Insects taste like shrimp, crab, or lobster. It's just the cultural bias that keeps people from eating them.

    • Re:LAND SHRIMP (Score:5, Interesting)

      by Hatta (162192) on Tuesday July 30, 2013 @12:00PM (#44424447) Journal

      Insects generally have a lower meat to shell ratio than sea arthropods.

    • by ackthpt (218170)

      Insects taste like shrimp, crab, or lobster. It's just the cultural bias that keeps people from eating them.

      Psst, they're free if you know how to find the best habitat!

    • Re:LAND SHRIMP (Score:5, Informative)

      by bill_mcgonigle (4333) * on Tuesday July 30, 2013 @12:58PM (#44425397) Homepage Journal

      Insects taste like shrimp, crab, or lobster. It's just the cultural bias that keeps people from eating them.

      No, it's mostly economics. I looked into this a few months ago. The best flavor from an insect comes from a an emperor scorpion, which tastes much like shrimp. They take about 18 months to grow to a harvestable size and require about 20 gallons of space to stay healthy. They need lights if kept in captivity and cannot get along in large groups.

      From there, the amount of meat per volume goes way down, unless you're eating meal worms and crickets, which can be toasted as snacks or ground up to make various pastes (McBuggets?) but not enjoyed as a piece of meat.

      If I were to raise emperor scorpions on my farm, they would cost more than lobster (which may still be viable in some restaurants for an exotic option). In our current scheme all of the time, food, and habitat for the lobsters are 'free' and not included in the cost of the meal.

      • A scorpion is not an insect but an arachnid. Also, they are nocturnal and hence don't need light; I guess you meant a heat source. They are communal if you give them enough space.
  • I'll give it a try. I just ask that it be cooked well. Give me some tasty recipes.

    • by Abstrackt (609015)

      You can dry roast mealworms in your oven and pulverize them in a blender or spice grinder for a cheap protein powder. It adds kind of a nutty flavor to whatever you put it in.

      • by Indras (515472)

        You can dry roast mealworms in your oven and pulverize them in a blender or spice grinder for a cheap protein powder. It adds kind of a nutty flavor to whatever you put it in.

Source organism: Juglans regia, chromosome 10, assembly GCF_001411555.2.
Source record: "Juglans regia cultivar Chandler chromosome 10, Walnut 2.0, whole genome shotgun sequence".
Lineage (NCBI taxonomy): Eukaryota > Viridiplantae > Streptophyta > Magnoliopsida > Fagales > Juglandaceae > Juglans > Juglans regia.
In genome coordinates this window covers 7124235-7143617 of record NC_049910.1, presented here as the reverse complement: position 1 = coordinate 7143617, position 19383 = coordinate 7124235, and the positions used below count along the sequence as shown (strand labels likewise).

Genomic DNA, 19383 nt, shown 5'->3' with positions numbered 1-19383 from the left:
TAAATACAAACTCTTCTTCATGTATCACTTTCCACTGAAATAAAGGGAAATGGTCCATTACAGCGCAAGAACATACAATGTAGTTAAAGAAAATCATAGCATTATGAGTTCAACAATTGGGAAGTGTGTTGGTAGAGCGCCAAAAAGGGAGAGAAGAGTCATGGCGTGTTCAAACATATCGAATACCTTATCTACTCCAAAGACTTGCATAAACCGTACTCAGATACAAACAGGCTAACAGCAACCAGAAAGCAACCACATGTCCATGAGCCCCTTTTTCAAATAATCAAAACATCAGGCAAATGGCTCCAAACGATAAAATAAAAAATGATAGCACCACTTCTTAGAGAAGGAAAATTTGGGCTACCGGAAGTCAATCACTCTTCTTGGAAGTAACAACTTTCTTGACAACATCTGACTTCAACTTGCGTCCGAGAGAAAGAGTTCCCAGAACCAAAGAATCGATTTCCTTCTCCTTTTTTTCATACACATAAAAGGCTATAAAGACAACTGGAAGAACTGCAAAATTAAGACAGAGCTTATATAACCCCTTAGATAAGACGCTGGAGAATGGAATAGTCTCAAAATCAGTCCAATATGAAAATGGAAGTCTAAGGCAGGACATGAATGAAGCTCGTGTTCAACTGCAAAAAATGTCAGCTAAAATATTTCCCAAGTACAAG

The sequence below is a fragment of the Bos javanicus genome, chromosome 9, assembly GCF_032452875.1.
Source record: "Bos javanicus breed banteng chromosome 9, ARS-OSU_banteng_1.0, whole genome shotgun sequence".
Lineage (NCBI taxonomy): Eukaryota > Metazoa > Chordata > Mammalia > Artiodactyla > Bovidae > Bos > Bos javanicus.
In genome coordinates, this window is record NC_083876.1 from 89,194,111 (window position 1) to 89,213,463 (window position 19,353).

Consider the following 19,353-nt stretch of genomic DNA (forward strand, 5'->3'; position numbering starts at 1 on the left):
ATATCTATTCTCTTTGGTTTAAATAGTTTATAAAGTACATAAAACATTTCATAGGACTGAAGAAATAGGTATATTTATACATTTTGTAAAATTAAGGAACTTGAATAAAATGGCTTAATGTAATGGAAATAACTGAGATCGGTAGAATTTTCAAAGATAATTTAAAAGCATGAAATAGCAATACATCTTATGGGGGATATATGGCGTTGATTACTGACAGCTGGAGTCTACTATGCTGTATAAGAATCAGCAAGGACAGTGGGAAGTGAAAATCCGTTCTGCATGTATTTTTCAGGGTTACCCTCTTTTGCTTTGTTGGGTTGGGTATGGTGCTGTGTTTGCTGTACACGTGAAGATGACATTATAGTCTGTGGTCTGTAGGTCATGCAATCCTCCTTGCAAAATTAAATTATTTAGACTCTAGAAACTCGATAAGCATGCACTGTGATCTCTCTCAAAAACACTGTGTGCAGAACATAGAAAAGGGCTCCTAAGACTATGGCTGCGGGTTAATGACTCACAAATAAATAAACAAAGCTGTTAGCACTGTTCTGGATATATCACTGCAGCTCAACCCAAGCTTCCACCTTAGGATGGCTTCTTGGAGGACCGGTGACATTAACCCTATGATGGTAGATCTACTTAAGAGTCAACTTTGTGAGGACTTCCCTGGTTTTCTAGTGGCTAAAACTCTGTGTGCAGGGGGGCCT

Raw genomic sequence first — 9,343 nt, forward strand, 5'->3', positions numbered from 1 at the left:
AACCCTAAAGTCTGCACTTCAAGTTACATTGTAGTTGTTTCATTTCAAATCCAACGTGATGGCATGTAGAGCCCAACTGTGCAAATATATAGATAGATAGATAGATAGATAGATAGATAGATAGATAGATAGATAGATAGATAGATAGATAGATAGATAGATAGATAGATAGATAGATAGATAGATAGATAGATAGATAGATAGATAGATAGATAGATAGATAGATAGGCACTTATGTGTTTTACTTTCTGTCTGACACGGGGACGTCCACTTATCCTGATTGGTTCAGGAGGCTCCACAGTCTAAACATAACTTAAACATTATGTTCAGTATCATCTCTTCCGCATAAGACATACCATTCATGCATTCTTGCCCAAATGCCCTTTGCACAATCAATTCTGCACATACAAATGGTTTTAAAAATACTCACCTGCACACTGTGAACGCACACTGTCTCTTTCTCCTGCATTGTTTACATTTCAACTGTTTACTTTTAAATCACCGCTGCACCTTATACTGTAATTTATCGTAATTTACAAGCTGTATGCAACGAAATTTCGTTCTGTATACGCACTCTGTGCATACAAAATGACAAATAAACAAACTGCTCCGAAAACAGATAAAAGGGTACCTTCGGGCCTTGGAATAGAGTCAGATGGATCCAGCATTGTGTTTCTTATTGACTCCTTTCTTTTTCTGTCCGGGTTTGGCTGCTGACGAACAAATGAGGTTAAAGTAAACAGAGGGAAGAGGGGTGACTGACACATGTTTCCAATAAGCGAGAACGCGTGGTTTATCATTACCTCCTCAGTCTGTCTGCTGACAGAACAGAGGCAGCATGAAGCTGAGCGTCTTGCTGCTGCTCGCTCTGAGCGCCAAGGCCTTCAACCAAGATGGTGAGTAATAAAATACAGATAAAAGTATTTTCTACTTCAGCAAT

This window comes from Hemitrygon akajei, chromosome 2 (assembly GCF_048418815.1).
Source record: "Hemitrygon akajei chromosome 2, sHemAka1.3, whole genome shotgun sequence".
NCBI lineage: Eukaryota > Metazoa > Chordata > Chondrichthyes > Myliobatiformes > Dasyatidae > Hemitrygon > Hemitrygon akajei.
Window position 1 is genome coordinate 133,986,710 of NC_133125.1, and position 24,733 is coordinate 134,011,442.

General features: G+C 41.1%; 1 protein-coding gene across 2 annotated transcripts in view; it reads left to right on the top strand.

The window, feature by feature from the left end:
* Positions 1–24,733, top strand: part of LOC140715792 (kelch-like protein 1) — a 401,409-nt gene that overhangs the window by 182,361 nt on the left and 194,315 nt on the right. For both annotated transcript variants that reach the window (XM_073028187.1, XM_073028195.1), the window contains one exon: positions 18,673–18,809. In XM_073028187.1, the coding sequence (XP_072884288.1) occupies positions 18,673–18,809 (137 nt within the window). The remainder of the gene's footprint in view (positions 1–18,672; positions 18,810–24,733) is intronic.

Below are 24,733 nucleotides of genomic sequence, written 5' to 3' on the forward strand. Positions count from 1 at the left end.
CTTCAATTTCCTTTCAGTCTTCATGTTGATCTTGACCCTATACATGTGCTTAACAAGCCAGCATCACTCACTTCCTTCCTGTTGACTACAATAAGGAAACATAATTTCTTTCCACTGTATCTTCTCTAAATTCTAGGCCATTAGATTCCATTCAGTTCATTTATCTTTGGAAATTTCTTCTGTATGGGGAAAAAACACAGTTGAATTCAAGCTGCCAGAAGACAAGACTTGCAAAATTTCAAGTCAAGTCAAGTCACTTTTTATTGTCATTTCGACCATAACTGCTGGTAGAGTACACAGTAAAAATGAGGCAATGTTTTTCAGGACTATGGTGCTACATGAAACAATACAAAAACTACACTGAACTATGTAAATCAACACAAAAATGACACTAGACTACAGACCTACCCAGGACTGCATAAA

I could definitely try this. There is a certain revulsion towards eating insects due to the appearance. Imagine opening a bag of flour and finding some maggots crawling inside... you'd just throw the whole bag away. At that point, even if you filter them out, the flour is "tainted" in your mind and is no longer edible. Same goes for a spot of mold on a slice of bread.

        However, if you could simply grind them up into a powder or paste and eliminate the visual association, I would certainly not be against

    • Re:I'm in. (Score:5, Insightful)

      by FatLittleMonkey (1341387) on Tuesday July 30, 2013 @01:06PM (#44425519)

      Give me some tasty recipes.

      1. Feed insects to chickens.
      2. Cook and eat chickens.

  • by GodfatherofSoul (174979) on Tuesday July 30, 2013 @11:50AM (#44424223)

    Why is this some mystery? The *smart* thing for humanity would be to eat nutrition sticks composed of a solid mash giving us all the nutrients we need for a day. But, we're humans not robots so we don't simply dismiss emotion from our diets.

    For those of you who disagree, cicada season will be here shortly. I invite you to test out your theory in your backyard.

    • by bill_mcgonigle (4333) * on Tuesday July 30, 2013 @12:36PM (#44425055) Homepage Journal

      For those of you who disagree, cicada season will be here shortly. I invite you to test out your theory in your backyard.

      I looked into it - supposedly they taste like asparagus. I dislike asparagus!

  • Uh... (Score:5, Funny)

    by korbulon (2792438) on Tuesday July 30, 2013 @11:51AM (#44424245)

    Would you like flies with that?

    *crickets*

    • by OzPeter (195038)

      Would you like flies with that?

      *crickets*

      Yes please .. I'll have a serving of crickets, and if you have them can I get a serve of Snowy Tree Crickets to go??